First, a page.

This week I decided to say, “Screw it!” to finishing my first draft. I compiled what I had and converted it to an eBook format for my Kindle, and for the past week, I’ve been reading it and making notes on what needs to be fixed.
And oh, boy, is there A LOT that needs to be fixed.
The entire beginning needs to be completely rewritten. (And no, this isn’t that creative self-doubt of I’m a horrible writer, no one’s going to like my book! I’m actually quite impressed with my writing on a syntax level. I’m a better writer than I realized, and although the draft needs a lot of revisions, it’s actually pretty good and easy to read. It’s just boring as fuck.)
Structurally, though… Yikes.
I know that I’m a hardcore planner when it comes to plotting. (Well, actually, I’m starting to realize that I’m a bit more of a roadmap destinations kind of plotter, but that’s for another post.)
What I’m also learning about myself through reading my first draft is that I’m a hardcore discovery writer when it comes to worldbuilding. My first few chapters are filled with info dumping even though I know that info dumping is a horrible, terrible, no good idea for writing a good story. However, I gave myself complete permission to suck and write whatever I wanted for this first draft.
It turns out, I need to info dump in order to write my way into the world. I can sit there and brainstorm all the cool worldbuilding for days (and years), but it doesn’t matter until I get into the scene and the characters and figure out what they need to know about the world, what matters to them.
So I have a lot of work to do in order to make this draft readable, but for the first time since the end of NaNoWriMo, I actually feel energized about my novel.
As I’ve been struggling with burnout, I’ve also been struggling with finishing the first draft, and it’s been so frustrating. I’ve never been this far in writing a book before. It’s terribly exciting and terribly scary because it’s completely new territory. I’ve done a lot of work in figuring out my drafting style; now it’s time to figure out my revisions style.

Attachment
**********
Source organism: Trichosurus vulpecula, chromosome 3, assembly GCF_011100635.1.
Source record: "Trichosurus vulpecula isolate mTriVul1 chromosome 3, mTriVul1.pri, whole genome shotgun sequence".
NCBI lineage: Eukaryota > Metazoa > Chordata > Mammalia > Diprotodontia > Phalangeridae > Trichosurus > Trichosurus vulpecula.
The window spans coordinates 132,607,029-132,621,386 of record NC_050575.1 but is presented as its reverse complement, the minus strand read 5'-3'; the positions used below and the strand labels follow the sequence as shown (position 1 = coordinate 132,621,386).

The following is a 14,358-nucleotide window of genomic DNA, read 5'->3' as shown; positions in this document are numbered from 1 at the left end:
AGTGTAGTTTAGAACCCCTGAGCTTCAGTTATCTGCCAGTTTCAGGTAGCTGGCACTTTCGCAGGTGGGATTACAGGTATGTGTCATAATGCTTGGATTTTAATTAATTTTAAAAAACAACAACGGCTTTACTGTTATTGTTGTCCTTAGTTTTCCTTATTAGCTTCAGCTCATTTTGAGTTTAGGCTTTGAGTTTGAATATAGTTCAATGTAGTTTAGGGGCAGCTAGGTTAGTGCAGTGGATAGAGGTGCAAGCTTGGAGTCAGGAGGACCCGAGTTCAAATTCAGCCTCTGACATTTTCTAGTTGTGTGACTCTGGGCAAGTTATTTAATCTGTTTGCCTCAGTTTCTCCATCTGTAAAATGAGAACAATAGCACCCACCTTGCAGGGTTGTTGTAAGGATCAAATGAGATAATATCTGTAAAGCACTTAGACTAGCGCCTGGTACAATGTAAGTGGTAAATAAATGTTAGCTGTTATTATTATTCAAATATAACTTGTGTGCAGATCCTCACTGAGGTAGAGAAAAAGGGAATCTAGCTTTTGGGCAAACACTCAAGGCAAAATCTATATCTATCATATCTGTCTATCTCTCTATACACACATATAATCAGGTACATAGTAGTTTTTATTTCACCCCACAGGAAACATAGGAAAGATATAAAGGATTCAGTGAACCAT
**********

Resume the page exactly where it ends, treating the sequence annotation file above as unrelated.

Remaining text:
That’s why I stopped wrestling with myself in writing the few remaining scenes and just exported it to my Kindle exactly as it was. I had an epiphany last week as I was writing my weekly blog post. I realized that my revision style isn’t to actually finish a draft completely before moving onto revisions.
When I’m writing a blog post, I crank out the bulk of the post really quickly. Then, when I get to the end, I slow down. I lose my way. I forget the point of the post and start rambling. So I go back, read the entire thing over again, making changes as I go, and then work on the conclusion.
If that’s what I need to do on short form blog posts, then it’s likely what I need to do on a long form novel.
So for now, I’m reading my novel on my kindle and utilizing the notes feature to mark what’s awesome, what’s boring, and what’s confusing. The added benefit is that I can only read and make notes. I can’t actually change things as I go.
I’m about 15% through with reading the draft, and I’d like to be halfway through by the end of the week. I’ll keep you updated with how it goes.